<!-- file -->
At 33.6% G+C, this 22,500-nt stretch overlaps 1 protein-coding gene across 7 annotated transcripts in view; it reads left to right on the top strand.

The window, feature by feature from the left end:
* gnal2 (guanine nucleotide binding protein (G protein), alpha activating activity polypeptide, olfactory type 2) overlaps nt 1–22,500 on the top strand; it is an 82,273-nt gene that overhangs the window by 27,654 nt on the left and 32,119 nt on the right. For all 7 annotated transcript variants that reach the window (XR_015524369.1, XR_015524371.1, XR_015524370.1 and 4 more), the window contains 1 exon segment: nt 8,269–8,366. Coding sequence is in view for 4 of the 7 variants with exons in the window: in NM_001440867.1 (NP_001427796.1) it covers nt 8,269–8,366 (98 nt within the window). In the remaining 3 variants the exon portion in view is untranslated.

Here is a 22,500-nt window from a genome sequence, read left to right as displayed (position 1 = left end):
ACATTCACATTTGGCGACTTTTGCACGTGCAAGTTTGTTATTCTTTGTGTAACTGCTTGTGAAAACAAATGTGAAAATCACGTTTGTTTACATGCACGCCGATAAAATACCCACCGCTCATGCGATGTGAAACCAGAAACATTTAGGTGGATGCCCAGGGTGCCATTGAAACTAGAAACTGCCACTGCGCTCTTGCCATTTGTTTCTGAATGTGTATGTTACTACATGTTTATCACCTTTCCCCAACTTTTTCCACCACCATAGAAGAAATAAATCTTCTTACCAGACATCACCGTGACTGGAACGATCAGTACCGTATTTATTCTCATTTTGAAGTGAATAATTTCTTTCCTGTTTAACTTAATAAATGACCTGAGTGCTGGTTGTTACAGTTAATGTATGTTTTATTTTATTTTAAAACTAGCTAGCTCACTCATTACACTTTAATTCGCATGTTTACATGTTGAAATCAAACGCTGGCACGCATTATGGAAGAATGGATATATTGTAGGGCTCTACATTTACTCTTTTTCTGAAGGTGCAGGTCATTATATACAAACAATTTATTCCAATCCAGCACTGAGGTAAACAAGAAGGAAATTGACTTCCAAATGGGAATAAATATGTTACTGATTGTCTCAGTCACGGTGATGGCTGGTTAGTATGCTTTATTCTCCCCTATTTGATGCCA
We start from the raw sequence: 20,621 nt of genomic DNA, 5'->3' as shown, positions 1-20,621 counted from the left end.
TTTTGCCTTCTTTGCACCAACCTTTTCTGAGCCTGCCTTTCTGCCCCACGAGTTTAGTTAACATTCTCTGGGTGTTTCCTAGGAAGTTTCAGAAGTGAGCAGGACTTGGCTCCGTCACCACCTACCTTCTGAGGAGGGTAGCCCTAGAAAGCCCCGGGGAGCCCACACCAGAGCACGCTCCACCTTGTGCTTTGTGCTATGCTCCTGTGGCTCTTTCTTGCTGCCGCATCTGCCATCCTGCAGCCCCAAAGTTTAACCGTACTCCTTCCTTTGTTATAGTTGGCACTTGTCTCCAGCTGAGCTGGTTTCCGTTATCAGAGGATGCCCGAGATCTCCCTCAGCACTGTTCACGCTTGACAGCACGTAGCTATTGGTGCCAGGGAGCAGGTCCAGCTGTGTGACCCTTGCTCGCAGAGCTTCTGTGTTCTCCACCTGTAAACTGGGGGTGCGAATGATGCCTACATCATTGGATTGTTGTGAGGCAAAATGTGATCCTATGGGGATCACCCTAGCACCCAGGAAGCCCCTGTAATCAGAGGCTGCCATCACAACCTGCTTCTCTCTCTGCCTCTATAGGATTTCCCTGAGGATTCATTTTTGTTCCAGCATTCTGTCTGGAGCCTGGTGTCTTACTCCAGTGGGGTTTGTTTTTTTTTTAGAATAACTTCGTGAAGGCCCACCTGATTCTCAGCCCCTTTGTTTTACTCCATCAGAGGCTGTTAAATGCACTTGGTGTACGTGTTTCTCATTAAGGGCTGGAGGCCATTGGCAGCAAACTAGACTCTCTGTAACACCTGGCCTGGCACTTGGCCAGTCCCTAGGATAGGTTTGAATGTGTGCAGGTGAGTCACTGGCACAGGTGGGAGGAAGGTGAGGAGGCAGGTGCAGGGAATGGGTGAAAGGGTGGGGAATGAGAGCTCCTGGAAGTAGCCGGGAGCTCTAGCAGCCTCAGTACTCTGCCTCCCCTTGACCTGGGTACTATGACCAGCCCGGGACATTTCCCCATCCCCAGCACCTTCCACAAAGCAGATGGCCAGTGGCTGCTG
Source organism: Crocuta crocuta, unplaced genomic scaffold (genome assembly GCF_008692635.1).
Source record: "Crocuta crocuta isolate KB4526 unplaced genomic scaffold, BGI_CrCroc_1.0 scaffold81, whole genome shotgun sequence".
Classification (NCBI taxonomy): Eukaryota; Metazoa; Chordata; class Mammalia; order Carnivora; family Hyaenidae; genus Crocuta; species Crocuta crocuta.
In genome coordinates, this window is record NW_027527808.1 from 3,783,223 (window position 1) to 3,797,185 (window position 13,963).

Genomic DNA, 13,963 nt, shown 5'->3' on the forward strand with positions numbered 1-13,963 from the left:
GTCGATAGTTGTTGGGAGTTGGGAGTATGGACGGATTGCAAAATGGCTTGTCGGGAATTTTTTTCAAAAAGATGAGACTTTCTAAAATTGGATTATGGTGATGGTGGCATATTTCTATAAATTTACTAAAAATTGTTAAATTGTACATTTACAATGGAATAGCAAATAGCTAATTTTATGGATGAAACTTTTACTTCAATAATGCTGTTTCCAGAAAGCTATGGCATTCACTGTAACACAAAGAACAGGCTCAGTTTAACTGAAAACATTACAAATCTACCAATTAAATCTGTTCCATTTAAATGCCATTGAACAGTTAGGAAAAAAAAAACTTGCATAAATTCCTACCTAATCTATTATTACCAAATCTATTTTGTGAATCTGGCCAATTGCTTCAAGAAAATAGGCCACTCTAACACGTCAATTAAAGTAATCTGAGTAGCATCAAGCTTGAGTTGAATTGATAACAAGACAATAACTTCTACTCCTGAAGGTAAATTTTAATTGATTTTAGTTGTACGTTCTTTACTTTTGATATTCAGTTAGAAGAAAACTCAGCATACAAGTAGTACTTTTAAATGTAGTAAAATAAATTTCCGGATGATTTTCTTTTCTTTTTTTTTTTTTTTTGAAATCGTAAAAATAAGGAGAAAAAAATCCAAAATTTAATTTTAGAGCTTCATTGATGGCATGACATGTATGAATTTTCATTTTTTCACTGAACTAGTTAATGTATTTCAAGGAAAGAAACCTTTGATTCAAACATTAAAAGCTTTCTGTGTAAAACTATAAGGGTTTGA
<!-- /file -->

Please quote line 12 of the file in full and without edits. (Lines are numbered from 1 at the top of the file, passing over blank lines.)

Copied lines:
Genomic DNA, 13,963 nt, shown 5'->3' on the forward strand with positions numbered 1-13,963 from the left: